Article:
BlackBerry Ltd.: Now Officially Out of Apple's League

The one-time smartphone king dumps T-Mobile and cements its status as a niche smartphone supplier.

Apr 4, 2014 at 7:24PM

In dumping T-Mobile USA (NASDAQ:TMUS) as a carrier, BlackBerry Ltd. (NASDAQ:BBRY) has left the ranks of major smartphone suppliers. Apple, Google, and Microsoft all sell smartphones through each of the four major U.S. telecom carriers. Fool contributor Tim Beyers explains the implications for BlackBerry in the following video.

There isn't much for either company to mourn. BlackBerry now accounts for near zero U.S. market share according to the latest figures from Consumer Intelligence Research Partners. T-Mobile, meanwhile, is the nation's fourth-largest carrier. Parting ways may be more of a PR problem than a profit problem.

What caused the rift? Promotions strategy. In September, T-Mobile stopped carrying BlackBerry handsets in its stores. Months later, the carrier began running ads prompting users to switch to the iPhone. BlackBerry responded by terminating the relationship.

Investors' reactions to the news have been mixed. Shares of BlackBerry fell more than 10% between March 28 and April 3, a period that included mediocre earnings news. T-Mobile stock rose modestly during the same period.

Tim says the BlackBerry sell-off is probably an overreaction given the company's newfound emphasis on software and services, which should naturally reduce its dependence on carrier whimsy. Continued approval of BlackBerry handsets by U.S. Defense Department employees should also provide a buffer.

Even so, Tim says this is a stock story in transition from that of a major international smartphone supplier to that of a niche supplier of mobile software and services. Do you agree? Please leave a comment below to let us know what you think, and whether you would buy, sell, or short BlackBerry stock at current prices

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Tim Beyers is a member of the Motley Fool Rule Breakers stock-picking team and the Motley Fool Supernova Odyssey I mission. He owned shares of Apple, Google (A shares), and Google (C shares) at the time of publication. Check out Tim's web home and portfolio holdings or connect with him on Google+Tumblr, or Twitter, where he goes by @milehighfool. You can also get his insights delivered directly to your RSS reader.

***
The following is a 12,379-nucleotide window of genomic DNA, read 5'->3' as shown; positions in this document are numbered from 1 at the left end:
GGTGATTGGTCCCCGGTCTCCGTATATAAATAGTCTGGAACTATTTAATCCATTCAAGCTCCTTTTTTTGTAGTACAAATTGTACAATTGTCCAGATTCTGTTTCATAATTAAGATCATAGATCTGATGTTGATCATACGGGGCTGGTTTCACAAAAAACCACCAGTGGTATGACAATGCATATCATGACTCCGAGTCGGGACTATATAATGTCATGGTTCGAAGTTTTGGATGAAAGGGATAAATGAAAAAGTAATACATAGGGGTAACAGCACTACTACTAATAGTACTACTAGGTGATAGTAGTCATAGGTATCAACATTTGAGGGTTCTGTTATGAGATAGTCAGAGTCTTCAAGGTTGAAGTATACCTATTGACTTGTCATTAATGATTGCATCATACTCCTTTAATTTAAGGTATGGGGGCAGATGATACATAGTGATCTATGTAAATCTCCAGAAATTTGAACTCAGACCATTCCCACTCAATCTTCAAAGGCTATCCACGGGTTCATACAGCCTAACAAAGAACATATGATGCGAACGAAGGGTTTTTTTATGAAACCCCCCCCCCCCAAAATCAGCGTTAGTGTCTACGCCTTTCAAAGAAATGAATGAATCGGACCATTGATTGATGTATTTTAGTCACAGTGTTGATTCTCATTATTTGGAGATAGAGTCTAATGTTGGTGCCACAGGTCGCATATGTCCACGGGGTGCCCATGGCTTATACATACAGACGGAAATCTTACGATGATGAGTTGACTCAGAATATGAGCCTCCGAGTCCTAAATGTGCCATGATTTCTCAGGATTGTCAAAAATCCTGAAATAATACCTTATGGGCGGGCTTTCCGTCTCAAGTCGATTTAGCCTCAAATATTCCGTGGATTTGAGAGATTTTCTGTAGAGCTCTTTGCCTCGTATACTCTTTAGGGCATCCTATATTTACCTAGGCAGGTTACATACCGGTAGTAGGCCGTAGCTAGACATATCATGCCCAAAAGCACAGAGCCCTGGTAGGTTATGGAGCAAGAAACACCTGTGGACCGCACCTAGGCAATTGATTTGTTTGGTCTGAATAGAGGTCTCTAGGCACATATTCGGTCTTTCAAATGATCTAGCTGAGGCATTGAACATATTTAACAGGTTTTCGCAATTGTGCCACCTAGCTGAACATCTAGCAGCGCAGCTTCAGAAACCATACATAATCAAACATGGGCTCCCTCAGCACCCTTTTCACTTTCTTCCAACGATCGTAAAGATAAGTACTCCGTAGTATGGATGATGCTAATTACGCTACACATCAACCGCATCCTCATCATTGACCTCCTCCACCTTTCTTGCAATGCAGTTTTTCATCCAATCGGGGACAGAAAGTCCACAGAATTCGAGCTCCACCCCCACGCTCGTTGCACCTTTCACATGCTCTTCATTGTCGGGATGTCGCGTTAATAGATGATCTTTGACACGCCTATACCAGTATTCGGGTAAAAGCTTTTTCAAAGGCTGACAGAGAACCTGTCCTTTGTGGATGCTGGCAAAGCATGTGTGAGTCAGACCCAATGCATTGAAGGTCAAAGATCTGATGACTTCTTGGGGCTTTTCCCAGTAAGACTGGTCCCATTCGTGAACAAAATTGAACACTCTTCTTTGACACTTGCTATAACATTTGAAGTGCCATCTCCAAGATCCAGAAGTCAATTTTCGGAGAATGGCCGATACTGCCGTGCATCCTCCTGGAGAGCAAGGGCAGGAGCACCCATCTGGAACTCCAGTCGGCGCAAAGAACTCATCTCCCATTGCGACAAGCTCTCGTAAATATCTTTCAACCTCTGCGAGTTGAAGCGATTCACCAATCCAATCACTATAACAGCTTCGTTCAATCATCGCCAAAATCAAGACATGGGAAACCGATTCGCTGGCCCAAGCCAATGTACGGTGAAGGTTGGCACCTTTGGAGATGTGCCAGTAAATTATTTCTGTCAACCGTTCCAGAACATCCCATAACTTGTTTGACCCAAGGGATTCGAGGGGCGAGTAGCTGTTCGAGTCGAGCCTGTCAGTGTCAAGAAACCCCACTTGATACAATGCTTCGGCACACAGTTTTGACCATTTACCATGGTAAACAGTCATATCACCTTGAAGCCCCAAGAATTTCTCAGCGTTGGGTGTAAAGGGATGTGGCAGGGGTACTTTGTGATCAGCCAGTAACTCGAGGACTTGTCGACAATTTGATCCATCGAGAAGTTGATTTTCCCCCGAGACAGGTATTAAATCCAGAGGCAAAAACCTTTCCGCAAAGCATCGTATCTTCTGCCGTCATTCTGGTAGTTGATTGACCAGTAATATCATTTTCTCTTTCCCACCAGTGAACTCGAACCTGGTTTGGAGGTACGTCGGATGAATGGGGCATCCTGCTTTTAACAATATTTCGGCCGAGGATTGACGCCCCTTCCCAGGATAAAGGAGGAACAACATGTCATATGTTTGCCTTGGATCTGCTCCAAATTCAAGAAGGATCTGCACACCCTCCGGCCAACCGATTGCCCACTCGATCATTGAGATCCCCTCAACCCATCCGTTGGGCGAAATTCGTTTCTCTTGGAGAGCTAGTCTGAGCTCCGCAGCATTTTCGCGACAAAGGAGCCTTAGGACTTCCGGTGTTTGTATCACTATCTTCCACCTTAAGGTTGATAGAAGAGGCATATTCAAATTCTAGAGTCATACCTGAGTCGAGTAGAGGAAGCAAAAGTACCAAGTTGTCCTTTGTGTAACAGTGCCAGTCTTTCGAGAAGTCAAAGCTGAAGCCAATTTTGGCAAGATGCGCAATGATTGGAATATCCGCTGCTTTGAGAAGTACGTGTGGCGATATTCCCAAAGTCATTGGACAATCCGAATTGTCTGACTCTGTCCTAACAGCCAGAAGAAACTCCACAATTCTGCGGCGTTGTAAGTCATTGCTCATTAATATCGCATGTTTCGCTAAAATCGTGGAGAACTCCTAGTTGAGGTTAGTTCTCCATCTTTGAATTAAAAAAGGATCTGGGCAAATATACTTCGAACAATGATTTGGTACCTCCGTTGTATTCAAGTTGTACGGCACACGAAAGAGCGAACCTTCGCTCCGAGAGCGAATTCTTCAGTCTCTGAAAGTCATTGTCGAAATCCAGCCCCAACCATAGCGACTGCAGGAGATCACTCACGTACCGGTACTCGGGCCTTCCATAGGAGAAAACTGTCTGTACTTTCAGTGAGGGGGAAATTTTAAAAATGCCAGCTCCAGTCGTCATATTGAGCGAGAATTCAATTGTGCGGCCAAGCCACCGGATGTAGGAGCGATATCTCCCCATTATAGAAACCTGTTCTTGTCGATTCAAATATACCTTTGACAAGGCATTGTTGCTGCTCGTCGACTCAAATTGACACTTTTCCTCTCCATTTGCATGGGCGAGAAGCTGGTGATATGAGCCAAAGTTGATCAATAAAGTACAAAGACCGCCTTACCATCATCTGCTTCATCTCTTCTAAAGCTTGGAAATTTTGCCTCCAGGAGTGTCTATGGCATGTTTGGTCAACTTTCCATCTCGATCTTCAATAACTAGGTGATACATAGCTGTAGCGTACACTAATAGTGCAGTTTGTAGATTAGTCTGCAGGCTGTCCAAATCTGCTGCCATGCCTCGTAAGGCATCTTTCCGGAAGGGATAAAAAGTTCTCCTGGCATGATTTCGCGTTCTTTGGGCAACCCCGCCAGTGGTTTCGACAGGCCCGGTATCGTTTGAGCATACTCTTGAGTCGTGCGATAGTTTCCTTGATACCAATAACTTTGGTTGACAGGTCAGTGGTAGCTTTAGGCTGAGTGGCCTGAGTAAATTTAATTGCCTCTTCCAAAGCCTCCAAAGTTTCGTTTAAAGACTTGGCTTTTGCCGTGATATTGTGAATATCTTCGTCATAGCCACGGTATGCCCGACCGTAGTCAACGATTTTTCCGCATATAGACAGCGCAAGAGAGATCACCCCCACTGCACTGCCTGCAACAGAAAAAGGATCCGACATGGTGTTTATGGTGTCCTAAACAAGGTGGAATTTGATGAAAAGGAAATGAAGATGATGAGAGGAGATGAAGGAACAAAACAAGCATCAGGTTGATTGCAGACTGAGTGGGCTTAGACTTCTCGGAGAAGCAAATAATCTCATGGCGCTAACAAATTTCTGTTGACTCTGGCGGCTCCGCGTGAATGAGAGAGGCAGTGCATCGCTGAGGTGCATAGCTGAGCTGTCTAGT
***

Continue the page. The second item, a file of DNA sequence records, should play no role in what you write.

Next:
The Motley Fool recommends Apple, Google (A shares), and Google (C shares). The Motley Fool owns shares of Apple, Google (A shares), Google (C shares), and Microsoft. Try any of our Foolish newsletter services free for 30 days. We Fools may not all hold the same opinions, but we all believe that considering a diverse range of insights makes us better investors. The Motley Fool has a disclosure policy.

4 in 5 Americans Are Ignoring Buffett's Warning

Don't be one of them.

Jun 12, 2015 at 5:01PM

Admitting fear is difficult.

So you can imagine how shocked I was to find out Warren Buffett recently told a select number of investors about the cutting-edge technology that's keeping him awake at night.

This past May, The Motley Fool sent 8 of its best stock analysts to Omaha, Nebraska to attend the Berkshire Hathaway annual shareholder meeting. CEO Warren Buffett and Vice Chairman Charlie Munger fielded questions for nearly 6 hours.
The catch was: Attendees weren't allowed to record any of it. No audio. No video. 

Our team of analysts wrote down every single word Buffett and Munger uttered. Over 16,000 words. But only two words stood out to me as I read the detailed transcript of the event: "Real threat."

That's how Buffett responded when asked about this emerging market that is already expected to be worth more than $2 trillion in the U.S. alone. Google has already put some of its best engineers behind the technology powering this trend. 

The amazing thing is, while Buffett may be nervous, the rest of us can invest in this new industry BEFORE the old money realizes what hit them.

KPMG advises we're "on the cusp of revolutionary change" coming much "sooner than you think."

Even one legendary MIT professor had to recant his position that the technology was "beyond the capability of computer science." (He recently confessed to The Wall Street Journal that he's now a believer and amazed "how quickly this technology caught on.")

Yet according to one J.D. Power and Associates survey, only 1 in 5 Americans are even interested in this technology, much less ready to invest in it. Needless to say, you haven't missed your window of opportunity. 

Think about how many amazing technologies you've watched soar to new heights while you kick yourself thinking, "I knew about that technology before everyone was talking about it, but I just sat on my hands." 

Don't let that happen again. This time, it should be your family telling you, "I can't believe you knew about and invested in that technology so early on."

That's why I hope you take just a few minutes to access the exclusive research our team of analysts has put together on this industry and the one stock positioned to capitalize on this major shift.

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David Hanson owns shares of Berkshire Hathaway and American Express. The Motley Fool recommends and owns shares of Berkshire Hathaway, Google, and Coca-Cola.We Fools don't all hold the same opinions, but we all believe that considering a diverse range of insights makes us better investors. The Motley Fool has a disclosure policy.

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